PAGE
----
We cannot let judicial overreach undermine what’s best for public health

AP Photo/John Minchillo, File

On Wednesday, the Biden administration appealed a federal judge’s decision to disallow the Centers for Disease Control and Prevention’s (CDC) mandates for mask use on airlines and other modes of transportation. While there is substantial disagreement among experts about the utility of mask use as a public health measure at the population level, there is little dispute that the CDC must have some public health authority.

As a former local deputy health officer during the 1990s, we used our local public health authority sparingly. Even during the heyday of debates on maintaining commercial sex establishments during the beginning of the AIDS crisis, public health officials were reluctant to issue business closure orders due to the concern that such orders might be appealed by a business and stayed by a local judge. Exceeding one’s authority was always a cause for hesitancy in using it. Because of that, we often turned to community-level education, dialogue with business or community leaders and persuasion. We invited businesses to convene local groups to address health issues together and often had business owners co-chair working groups on controversial topics.

Now is not the time to undermine further the role and authority of the CDC. If anything, our public health institutions must be strengthened with increased resources and increased authority. In exchange for that strengthening, we should expect increased transparency in decision making, leadership with exceptional qualifications and experience in the practice of public health and community-level participation in the policymaking process.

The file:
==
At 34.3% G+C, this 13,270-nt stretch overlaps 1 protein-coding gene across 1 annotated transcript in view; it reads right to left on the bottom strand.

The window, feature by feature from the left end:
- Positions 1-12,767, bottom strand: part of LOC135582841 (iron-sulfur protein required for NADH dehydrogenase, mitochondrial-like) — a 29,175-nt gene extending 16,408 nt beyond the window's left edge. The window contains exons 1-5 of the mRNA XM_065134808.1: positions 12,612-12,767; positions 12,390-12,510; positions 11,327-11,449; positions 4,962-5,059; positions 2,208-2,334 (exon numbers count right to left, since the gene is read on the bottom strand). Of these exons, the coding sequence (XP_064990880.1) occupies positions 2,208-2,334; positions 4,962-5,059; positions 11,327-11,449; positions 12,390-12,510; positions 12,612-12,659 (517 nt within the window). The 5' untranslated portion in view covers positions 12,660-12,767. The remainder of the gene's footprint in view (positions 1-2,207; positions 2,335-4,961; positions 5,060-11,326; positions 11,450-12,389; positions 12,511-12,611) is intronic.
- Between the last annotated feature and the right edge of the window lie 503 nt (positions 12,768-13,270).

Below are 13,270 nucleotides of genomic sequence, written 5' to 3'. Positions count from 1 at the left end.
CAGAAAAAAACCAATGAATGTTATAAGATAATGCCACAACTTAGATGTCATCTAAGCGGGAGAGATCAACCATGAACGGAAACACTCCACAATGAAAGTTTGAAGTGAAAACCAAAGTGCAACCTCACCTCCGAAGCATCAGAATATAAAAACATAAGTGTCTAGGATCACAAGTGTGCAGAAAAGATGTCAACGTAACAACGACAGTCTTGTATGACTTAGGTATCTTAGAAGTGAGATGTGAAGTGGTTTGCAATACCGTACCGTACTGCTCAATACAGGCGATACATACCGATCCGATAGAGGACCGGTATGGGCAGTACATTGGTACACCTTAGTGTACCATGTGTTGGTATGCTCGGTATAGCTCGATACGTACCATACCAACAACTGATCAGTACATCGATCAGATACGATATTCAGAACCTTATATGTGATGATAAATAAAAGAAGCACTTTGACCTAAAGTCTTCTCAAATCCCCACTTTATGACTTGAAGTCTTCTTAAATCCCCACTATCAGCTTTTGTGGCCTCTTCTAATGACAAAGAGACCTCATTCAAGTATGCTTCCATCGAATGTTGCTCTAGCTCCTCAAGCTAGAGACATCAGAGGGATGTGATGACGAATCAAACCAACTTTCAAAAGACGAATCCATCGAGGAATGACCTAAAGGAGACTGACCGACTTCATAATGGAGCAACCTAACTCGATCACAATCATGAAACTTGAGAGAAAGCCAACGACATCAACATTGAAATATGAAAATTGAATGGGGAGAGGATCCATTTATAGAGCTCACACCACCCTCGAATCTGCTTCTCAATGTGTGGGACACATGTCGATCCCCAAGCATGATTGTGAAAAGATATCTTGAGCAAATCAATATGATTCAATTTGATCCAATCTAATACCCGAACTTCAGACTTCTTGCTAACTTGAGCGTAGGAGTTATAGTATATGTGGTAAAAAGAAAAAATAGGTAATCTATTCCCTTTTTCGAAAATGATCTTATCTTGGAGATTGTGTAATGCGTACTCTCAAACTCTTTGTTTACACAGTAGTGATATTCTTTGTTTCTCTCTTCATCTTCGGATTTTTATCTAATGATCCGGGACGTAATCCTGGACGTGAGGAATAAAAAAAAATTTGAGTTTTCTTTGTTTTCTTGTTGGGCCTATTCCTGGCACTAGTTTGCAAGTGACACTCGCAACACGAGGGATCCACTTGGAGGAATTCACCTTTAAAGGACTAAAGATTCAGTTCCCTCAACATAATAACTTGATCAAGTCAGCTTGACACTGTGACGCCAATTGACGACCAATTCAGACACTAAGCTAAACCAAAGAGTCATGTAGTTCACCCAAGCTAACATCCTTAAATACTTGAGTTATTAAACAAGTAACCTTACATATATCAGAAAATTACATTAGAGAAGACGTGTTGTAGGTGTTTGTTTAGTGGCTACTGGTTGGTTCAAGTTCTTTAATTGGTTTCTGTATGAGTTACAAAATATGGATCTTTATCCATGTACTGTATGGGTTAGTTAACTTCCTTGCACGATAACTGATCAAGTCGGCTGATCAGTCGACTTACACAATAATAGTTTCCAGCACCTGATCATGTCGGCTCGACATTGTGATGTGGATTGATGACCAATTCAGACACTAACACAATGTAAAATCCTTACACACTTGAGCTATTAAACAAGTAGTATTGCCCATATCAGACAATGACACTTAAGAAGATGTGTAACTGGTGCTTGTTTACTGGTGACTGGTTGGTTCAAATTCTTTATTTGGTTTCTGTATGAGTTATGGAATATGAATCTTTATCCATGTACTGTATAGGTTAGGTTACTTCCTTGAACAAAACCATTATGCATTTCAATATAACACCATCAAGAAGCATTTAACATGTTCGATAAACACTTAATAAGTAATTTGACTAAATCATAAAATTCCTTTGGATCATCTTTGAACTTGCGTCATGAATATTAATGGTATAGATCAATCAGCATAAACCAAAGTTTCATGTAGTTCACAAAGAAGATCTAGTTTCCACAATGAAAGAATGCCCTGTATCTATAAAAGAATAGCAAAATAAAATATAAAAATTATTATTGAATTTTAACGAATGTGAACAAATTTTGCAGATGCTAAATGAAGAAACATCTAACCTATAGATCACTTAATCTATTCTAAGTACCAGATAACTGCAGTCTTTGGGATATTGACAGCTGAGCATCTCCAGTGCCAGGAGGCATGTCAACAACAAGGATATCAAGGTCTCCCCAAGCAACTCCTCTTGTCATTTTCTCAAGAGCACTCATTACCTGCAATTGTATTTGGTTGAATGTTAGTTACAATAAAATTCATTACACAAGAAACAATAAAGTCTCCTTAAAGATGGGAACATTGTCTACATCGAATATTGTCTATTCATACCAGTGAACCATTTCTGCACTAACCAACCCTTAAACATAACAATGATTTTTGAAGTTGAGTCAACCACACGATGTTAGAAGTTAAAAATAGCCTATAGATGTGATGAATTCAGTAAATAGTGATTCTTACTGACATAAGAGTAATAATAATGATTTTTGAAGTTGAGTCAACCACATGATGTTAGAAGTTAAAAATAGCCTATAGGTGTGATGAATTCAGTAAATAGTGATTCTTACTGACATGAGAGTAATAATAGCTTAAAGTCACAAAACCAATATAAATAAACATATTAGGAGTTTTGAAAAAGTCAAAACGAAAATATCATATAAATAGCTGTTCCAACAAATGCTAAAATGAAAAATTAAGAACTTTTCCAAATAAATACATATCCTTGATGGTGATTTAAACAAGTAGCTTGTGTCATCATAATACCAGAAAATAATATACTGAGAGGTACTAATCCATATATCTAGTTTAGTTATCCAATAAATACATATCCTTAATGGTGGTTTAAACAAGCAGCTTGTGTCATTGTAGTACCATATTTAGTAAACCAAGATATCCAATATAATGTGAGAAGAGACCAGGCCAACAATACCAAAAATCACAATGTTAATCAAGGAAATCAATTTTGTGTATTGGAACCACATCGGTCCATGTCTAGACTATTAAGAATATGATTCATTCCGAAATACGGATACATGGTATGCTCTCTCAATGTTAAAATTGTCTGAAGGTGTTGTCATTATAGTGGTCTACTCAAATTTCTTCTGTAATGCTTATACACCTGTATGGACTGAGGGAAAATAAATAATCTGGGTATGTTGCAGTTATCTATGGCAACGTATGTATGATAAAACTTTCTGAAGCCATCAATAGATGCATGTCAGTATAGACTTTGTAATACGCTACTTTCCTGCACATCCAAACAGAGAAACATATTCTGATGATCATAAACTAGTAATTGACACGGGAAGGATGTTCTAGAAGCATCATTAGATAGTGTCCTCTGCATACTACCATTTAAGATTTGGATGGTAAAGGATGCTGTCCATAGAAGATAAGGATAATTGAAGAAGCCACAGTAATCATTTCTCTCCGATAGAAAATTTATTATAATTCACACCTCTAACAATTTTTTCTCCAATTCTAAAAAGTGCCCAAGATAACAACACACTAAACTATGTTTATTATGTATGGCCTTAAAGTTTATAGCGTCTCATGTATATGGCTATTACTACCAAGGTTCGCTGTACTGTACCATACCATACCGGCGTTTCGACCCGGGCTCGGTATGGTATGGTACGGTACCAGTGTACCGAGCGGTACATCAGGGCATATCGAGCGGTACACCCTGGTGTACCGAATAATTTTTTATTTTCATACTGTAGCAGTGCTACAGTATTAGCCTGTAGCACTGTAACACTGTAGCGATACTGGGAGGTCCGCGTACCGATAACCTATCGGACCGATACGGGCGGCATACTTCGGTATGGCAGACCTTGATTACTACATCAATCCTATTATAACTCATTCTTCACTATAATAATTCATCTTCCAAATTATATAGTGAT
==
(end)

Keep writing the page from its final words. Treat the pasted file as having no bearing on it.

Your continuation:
There are clear scenarios where public health authority, the authority to quarantine, isolate, vaccinate or even require testing or treatment of recalcitrant individuals is necessary and ethical. During the early response to the COVID-19 pandemic, quarantine of those exposed and isolation of those infected was a useful strategy to slow transmission and “flatten” the curve of hospitalizations, thus, temporarily maintaining hospital capacity. The control of vaccine-preventable diseases has saved millions of lives of children and adults and that has primarily been achieved through vaccination mandates for school entry. In rare circumstances, diagnostic testing or treatment may be imposed on a pregnant woman to identify and cure the developing fetus of an infection.

If we do not agree with the policy of a governmental agency, it is wrong-headed to respond by decreasing the authority of that agency. While many may think a judicial action to stay a policy provides correction, it places too much control in the hands of one politically appointed individual like a federal district judge. The Biden administration’s appeal to that judge’s decision is critical and timely. 

We have witnessed far too much politicization of the greatest public health tragedy in our lifetime. In respect to the nearly 1 million recorded lives lost, the millions of families affected and tens of millions with longer-term health and social consequences from COVID-19,  we must preserve what works in our institutions, not undermine them.  

Jeffrey D. Klausner, MD, MPH is a professor of Medicine and Public Health at the Keck School of Medicine of the University of Southern California. He is a former U.S. Centers for Disease Control medical officer and a former San Francisco deputy health officer. Twitter: @DrKlausner.

Tags Biden Biden; Joe Biden Centers for Disease Control and Prevention Face masks during the COVID-19 pandemic. mask mandate mask mandate public health crisis

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